- Spanish lessons
- Student-directed biology PBL projects
- Student-directed culture and history PBL projects
- Student-directed community action projects
Examples of student community action projects for this trip:
1) Primate protection petition - one of the students discovered that monkeys and other arboreal species are getting electrocuted by telephone wires while trying to get from place to place.
2) Sea turtle protection education brochure - one of our students researched how tourists can help protect sea turtles. She put together a brochure and placed her brochure in hotels around the country.
3) Trash to treasure - a couple of the students took plastic bags, CD's and other trash items and turned them into art pieces. This trash would otherwise make its way to the ocean threatening marine life.
Day 1 - WE MADE IT!
We left for the Minneapolis airport at 10:00 pm last night. It is now 7 pm the next day and we just arrived at our hotel. On the drive from the airport to Arenal Volcano we spotted a large iguana, blue jean dart frogs and tucans. We also passed through a cloud forest, stopped to check out a coffee bean farm, and ate authentic Costa Rican rice and beans for lunch. We are exhausted, so this will be a short post. But we are excited! Tomorrow will be a long day of exploring the Arenal National Park.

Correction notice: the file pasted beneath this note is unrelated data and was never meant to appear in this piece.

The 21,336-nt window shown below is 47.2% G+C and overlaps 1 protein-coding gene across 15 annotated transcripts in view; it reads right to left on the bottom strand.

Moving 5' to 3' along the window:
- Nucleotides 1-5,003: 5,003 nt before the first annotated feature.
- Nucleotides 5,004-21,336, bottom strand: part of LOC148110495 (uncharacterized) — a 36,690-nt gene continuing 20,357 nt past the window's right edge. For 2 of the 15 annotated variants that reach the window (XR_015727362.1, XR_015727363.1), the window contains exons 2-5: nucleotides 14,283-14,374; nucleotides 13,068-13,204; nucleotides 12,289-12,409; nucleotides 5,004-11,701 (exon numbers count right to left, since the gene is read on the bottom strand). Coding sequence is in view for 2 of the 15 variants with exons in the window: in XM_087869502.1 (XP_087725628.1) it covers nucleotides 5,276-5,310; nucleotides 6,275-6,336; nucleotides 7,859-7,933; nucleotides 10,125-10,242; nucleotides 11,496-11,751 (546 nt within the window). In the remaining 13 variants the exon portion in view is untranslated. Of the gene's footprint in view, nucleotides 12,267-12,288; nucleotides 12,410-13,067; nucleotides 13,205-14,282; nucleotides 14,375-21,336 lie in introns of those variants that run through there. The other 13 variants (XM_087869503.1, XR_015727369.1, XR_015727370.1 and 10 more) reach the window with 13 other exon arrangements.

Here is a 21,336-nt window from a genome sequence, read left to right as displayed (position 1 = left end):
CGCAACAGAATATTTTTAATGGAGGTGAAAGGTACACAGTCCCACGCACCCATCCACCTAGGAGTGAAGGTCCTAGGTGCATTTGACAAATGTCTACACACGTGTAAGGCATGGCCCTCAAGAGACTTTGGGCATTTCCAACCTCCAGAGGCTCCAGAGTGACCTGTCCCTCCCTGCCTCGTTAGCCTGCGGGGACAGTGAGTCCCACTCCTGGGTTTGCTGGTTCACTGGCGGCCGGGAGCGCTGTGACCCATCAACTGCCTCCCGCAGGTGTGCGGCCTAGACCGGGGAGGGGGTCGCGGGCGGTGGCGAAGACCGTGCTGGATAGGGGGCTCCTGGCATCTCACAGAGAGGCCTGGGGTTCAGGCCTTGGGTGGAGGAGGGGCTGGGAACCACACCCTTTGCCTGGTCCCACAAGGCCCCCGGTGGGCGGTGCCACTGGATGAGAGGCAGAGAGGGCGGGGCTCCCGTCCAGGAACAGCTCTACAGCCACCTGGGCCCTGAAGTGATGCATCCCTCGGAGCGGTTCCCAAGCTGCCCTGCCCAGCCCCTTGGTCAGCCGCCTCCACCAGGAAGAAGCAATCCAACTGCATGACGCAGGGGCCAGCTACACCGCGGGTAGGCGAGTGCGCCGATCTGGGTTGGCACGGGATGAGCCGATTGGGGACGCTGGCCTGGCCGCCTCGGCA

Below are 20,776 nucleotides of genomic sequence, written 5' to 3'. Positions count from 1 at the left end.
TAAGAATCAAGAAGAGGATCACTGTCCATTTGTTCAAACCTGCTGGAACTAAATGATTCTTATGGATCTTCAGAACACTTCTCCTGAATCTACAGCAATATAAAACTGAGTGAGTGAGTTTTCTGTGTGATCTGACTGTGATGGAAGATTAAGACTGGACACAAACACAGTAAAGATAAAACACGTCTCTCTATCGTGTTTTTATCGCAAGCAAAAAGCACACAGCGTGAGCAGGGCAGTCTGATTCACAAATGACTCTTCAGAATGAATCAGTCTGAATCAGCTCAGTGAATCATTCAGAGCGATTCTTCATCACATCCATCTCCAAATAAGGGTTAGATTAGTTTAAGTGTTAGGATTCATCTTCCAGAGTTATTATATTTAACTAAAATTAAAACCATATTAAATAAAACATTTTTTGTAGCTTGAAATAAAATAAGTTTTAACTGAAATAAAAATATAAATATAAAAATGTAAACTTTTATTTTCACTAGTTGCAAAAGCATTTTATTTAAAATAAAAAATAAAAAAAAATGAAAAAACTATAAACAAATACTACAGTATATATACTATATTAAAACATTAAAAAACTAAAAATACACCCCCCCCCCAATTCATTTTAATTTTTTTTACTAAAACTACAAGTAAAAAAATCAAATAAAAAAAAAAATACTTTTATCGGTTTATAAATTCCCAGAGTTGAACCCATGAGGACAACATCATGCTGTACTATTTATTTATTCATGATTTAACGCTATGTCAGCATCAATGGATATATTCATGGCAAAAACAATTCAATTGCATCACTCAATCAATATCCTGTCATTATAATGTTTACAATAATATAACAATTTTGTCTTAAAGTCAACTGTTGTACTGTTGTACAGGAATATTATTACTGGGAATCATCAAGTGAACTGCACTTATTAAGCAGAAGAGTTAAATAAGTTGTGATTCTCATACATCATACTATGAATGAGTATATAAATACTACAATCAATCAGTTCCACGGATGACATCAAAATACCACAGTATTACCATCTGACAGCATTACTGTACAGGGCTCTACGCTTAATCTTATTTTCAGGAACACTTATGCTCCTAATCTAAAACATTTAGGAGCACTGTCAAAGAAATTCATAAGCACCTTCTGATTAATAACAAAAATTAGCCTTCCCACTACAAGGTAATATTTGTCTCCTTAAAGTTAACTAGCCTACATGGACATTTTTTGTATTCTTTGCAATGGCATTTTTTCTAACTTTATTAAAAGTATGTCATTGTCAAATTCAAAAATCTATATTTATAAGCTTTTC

Below is a picture of Arenal (are-en-all) Volcano from the deck of our room. Arenal is one of 7 active volcanoes in Costa Rica. It last erupted in 2009, but was relatively harmless. The last serious eruption was 1968. Tomorrow we will be hiking the base of this volcano. Stay tuned!